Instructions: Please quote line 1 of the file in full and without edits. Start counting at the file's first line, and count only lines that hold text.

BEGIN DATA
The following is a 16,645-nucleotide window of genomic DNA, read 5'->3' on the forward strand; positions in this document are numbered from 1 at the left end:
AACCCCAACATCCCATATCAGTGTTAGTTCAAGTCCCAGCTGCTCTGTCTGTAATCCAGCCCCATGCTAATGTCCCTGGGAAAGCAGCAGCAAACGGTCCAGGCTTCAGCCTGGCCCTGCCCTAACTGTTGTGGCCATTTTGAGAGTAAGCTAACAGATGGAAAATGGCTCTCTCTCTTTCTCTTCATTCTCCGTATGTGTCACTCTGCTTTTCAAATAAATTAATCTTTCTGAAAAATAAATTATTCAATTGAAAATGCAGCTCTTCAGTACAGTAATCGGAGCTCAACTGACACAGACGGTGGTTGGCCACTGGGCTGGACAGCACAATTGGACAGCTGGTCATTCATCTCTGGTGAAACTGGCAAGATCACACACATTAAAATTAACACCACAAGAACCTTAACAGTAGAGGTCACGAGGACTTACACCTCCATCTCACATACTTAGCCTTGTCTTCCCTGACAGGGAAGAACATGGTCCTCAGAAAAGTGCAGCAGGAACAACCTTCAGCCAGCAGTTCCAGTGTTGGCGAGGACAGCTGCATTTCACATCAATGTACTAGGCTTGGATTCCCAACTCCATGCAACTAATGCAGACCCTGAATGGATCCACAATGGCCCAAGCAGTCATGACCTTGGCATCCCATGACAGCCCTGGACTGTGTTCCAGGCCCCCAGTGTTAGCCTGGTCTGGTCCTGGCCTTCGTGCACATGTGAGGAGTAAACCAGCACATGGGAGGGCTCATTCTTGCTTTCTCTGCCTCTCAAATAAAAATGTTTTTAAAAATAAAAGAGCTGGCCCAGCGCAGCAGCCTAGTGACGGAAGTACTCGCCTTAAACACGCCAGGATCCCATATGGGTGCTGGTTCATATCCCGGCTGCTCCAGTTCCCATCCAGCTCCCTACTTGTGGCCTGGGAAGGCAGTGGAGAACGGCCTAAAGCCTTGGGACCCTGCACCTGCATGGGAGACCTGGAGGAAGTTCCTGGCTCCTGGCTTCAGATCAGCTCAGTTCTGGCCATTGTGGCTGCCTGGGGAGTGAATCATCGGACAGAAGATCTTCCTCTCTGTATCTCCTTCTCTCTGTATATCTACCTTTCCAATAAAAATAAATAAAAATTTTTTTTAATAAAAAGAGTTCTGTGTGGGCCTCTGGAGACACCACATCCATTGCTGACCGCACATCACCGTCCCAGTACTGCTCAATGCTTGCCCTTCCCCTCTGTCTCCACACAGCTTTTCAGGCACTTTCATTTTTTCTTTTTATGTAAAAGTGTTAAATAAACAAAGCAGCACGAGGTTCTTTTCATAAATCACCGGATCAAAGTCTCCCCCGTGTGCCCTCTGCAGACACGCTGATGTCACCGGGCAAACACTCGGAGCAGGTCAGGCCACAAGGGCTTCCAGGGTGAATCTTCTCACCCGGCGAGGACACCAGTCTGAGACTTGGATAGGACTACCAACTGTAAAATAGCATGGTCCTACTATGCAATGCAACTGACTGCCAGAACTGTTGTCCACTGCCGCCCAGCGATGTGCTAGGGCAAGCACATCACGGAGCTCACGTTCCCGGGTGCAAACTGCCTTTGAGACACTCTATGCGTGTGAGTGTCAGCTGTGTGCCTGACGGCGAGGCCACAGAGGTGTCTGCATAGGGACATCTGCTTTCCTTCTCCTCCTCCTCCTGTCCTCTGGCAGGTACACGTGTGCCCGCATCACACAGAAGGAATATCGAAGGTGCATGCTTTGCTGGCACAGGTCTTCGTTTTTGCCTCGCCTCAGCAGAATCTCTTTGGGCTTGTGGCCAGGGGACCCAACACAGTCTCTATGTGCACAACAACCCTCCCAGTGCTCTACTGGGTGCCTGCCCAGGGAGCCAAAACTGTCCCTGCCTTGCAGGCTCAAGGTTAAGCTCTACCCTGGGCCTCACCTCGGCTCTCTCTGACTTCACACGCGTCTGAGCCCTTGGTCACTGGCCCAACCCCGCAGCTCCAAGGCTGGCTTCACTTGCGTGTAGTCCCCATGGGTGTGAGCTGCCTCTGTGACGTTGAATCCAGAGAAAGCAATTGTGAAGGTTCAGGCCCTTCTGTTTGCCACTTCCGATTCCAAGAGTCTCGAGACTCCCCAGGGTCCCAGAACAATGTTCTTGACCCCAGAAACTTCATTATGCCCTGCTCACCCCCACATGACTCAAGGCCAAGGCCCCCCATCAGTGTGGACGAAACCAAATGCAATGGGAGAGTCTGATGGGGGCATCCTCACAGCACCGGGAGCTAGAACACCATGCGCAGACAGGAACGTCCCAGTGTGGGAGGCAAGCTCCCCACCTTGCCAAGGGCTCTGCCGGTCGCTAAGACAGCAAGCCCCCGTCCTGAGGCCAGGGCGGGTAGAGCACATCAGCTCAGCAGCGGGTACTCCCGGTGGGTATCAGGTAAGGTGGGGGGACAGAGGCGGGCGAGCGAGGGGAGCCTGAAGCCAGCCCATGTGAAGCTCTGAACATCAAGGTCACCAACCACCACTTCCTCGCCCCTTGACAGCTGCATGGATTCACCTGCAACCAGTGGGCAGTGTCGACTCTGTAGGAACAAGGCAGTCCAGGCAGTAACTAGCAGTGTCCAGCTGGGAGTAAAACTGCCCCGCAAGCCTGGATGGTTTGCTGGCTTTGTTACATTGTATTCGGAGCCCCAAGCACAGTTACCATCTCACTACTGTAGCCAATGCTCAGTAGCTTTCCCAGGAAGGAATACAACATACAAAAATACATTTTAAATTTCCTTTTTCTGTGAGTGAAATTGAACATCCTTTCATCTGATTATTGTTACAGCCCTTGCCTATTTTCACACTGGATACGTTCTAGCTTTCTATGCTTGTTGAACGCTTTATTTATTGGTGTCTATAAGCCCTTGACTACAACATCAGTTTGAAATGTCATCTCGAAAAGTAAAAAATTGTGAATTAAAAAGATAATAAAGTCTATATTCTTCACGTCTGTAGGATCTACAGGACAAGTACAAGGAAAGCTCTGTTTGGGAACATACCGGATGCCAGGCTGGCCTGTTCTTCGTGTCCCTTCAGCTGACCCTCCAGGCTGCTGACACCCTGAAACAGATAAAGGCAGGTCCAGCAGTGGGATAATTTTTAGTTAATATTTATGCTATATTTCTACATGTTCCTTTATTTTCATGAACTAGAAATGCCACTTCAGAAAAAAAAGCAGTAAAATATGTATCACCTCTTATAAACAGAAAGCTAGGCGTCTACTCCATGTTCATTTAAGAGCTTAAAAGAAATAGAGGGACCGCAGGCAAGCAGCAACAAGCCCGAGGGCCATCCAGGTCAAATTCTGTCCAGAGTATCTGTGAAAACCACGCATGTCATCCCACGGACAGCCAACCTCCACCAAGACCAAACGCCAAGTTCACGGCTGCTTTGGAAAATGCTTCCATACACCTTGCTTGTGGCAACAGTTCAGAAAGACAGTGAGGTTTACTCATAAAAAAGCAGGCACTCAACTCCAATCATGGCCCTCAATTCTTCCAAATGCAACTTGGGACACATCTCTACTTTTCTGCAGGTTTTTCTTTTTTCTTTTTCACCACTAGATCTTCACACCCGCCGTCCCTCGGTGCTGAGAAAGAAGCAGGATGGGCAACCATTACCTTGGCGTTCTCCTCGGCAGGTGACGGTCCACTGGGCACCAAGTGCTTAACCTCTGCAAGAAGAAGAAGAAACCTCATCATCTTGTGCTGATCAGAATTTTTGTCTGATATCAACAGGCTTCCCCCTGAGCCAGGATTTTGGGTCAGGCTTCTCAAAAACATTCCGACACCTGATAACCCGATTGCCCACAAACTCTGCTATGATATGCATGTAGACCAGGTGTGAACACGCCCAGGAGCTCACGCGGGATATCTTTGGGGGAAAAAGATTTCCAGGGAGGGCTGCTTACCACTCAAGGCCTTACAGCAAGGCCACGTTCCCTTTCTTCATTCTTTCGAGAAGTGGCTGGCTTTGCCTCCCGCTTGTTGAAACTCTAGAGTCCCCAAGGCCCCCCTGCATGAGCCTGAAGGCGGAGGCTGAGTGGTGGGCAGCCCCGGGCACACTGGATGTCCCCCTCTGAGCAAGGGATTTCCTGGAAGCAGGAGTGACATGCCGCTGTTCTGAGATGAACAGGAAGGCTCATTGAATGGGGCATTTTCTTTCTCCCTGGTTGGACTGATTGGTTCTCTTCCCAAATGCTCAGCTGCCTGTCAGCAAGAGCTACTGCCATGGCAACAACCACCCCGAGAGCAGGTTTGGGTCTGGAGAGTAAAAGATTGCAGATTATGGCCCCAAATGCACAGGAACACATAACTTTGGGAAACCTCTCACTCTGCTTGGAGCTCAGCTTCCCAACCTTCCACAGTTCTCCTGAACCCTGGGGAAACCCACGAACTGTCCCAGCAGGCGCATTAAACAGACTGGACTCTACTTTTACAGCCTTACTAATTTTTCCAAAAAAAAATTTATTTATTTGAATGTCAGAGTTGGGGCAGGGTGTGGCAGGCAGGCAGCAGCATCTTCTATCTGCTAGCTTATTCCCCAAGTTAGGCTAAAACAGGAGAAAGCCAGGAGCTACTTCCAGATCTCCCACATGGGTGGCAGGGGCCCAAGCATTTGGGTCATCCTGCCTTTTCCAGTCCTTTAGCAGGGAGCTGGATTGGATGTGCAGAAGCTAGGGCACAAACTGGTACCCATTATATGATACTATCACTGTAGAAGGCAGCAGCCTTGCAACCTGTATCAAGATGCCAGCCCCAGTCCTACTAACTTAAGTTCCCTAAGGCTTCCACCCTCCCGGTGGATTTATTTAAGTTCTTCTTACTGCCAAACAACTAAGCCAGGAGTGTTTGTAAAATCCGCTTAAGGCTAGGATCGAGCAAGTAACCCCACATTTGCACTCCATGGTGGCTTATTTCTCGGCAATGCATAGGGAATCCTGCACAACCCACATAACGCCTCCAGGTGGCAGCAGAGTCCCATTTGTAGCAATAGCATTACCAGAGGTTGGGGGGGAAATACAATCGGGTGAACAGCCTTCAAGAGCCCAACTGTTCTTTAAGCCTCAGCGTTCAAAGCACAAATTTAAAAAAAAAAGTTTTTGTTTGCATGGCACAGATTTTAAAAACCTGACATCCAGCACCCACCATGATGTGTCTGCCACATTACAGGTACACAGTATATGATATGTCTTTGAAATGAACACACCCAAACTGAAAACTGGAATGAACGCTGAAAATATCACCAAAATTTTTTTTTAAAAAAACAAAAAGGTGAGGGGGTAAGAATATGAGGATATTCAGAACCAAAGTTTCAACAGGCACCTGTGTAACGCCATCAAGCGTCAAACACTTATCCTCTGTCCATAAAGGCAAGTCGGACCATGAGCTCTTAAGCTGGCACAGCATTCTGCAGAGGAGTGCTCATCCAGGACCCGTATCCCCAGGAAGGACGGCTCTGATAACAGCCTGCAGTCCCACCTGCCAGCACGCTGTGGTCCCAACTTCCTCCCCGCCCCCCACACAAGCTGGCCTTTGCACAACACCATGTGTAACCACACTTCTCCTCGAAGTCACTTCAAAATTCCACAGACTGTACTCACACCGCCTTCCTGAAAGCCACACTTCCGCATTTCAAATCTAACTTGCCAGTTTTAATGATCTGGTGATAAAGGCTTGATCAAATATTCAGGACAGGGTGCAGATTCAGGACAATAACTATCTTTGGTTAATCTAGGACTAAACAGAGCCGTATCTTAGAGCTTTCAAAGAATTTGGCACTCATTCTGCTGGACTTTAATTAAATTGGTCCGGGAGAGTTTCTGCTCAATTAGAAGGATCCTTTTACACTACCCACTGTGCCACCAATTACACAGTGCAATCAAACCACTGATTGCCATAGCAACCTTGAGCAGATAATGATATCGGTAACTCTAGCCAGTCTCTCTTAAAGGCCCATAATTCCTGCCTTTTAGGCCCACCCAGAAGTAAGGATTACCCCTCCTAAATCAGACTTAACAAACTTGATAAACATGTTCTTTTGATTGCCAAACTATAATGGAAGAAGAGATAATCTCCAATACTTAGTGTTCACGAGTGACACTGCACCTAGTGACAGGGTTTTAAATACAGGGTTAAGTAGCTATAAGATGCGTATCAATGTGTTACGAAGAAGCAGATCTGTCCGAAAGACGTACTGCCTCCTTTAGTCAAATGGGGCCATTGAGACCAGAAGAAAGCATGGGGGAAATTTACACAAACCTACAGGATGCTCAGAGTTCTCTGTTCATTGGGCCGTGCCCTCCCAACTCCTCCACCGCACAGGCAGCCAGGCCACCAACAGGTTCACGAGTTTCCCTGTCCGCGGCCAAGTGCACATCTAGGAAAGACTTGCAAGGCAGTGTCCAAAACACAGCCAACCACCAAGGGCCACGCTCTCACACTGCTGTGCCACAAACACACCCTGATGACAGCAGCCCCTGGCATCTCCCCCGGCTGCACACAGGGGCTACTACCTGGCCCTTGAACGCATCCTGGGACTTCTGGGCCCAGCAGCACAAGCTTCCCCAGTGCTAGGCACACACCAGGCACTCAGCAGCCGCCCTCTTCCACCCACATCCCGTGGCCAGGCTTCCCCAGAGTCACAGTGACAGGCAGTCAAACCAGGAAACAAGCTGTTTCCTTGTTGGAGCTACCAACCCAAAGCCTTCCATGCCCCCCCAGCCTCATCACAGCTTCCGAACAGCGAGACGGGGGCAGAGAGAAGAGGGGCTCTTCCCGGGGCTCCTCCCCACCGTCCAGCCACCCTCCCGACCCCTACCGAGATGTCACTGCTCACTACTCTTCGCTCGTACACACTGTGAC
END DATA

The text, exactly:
The following is a 16,645-nucleotide window of genomic DNA, read 5'->3' on the forward strand; positions in this document are numbered from 1 at the left end: